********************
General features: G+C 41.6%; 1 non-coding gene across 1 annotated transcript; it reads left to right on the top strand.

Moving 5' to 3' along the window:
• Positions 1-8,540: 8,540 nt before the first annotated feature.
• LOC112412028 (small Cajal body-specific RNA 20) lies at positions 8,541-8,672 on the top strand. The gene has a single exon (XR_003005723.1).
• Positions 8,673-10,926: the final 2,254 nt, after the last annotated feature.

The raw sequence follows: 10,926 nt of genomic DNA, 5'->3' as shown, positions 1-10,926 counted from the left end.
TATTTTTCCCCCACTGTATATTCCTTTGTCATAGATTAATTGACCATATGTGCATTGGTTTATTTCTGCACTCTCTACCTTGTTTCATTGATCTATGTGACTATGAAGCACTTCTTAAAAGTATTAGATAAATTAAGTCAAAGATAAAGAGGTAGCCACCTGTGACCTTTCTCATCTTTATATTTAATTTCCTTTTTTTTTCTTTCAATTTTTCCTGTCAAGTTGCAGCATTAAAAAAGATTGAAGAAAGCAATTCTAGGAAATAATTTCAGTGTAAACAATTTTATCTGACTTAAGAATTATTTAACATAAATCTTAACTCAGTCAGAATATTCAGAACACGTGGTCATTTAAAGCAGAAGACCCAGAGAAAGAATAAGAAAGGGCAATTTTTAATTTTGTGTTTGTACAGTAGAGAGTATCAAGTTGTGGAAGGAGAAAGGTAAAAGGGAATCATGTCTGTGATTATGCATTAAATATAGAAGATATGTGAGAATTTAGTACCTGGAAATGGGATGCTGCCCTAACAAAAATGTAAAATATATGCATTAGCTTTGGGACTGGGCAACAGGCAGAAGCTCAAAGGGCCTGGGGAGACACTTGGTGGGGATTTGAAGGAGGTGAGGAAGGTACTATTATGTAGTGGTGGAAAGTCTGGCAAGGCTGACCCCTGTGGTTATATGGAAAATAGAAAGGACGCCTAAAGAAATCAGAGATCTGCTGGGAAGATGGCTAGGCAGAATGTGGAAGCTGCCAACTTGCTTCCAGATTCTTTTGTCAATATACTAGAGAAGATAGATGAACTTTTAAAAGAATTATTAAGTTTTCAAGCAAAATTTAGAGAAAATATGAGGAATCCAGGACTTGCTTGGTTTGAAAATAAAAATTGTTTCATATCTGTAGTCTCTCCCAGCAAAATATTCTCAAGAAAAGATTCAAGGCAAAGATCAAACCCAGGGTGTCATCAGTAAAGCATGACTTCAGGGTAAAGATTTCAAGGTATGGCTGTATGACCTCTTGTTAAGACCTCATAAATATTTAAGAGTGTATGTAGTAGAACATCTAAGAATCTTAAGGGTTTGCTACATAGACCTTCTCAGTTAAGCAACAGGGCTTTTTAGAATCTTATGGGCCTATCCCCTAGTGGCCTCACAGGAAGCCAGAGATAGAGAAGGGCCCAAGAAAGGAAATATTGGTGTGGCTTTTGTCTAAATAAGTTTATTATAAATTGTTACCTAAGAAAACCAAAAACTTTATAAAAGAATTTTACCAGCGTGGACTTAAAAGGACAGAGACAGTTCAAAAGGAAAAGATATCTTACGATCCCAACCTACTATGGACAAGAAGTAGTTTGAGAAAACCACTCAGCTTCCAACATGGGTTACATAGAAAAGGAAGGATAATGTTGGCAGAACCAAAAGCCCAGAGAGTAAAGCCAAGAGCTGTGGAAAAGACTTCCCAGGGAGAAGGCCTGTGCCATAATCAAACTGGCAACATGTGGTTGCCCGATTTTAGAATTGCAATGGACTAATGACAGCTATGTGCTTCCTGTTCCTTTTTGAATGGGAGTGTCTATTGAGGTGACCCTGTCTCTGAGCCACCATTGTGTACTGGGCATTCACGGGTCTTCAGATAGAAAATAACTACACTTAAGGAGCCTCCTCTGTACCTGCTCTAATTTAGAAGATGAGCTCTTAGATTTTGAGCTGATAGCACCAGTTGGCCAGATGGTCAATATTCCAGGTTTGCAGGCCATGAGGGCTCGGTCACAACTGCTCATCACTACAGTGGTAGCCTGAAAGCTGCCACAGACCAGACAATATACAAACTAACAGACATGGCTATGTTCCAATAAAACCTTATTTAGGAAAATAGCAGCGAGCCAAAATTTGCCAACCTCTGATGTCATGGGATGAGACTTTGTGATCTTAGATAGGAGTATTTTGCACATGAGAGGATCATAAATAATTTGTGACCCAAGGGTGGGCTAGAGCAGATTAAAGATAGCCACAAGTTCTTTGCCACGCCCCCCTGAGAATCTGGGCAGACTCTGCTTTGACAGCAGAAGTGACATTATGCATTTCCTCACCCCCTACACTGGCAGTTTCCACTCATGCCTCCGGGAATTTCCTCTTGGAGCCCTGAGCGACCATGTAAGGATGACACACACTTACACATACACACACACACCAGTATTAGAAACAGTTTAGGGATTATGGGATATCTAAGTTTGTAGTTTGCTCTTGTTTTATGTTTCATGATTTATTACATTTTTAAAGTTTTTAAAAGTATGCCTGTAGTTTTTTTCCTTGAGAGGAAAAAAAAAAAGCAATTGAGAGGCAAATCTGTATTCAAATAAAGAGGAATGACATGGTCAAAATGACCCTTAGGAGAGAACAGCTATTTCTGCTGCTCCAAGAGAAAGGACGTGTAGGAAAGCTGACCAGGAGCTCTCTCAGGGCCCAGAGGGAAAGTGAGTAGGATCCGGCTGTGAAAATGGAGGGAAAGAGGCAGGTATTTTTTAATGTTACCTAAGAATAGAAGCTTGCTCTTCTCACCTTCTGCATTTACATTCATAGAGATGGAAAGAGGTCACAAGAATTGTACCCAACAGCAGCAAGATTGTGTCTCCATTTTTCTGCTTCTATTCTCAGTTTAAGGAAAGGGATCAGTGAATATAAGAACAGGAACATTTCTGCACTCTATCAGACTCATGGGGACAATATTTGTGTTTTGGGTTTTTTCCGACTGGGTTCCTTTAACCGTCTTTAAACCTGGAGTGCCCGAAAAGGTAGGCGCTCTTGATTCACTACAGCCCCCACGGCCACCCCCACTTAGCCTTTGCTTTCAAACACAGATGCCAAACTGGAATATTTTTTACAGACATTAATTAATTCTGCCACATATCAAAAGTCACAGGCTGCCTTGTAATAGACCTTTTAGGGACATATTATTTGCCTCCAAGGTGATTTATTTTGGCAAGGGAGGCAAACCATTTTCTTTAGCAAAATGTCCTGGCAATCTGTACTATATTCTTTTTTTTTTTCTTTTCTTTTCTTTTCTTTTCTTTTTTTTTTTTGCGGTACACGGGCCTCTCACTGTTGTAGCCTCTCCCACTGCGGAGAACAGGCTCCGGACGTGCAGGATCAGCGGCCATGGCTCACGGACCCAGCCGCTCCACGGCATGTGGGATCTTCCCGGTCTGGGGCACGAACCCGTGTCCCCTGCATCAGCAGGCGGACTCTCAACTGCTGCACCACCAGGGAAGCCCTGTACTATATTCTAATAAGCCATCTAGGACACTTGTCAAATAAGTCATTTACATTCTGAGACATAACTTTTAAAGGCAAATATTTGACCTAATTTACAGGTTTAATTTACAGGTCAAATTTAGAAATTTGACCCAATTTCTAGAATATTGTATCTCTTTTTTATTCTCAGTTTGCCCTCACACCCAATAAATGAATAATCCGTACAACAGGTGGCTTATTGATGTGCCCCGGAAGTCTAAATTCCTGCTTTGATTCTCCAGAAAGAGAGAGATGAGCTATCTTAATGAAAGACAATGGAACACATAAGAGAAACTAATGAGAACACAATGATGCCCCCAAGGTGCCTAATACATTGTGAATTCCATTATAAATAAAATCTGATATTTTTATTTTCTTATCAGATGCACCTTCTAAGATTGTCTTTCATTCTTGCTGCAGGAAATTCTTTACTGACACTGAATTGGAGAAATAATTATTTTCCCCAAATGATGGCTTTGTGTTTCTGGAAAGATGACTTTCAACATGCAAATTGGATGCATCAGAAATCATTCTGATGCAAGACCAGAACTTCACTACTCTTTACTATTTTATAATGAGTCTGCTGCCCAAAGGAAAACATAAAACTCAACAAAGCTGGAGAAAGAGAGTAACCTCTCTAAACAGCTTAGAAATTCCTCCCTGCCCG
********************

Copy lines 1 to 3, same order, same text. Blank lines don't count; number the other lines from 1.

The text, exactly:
General features: G+C 41.6%; 1 non-coding gene across 1 annotated transcript; it reads left to right on the top strand.

Moving 5' to 3' along the window:
• Positions 1-8,540: 8,540 nt before the first annotated feature.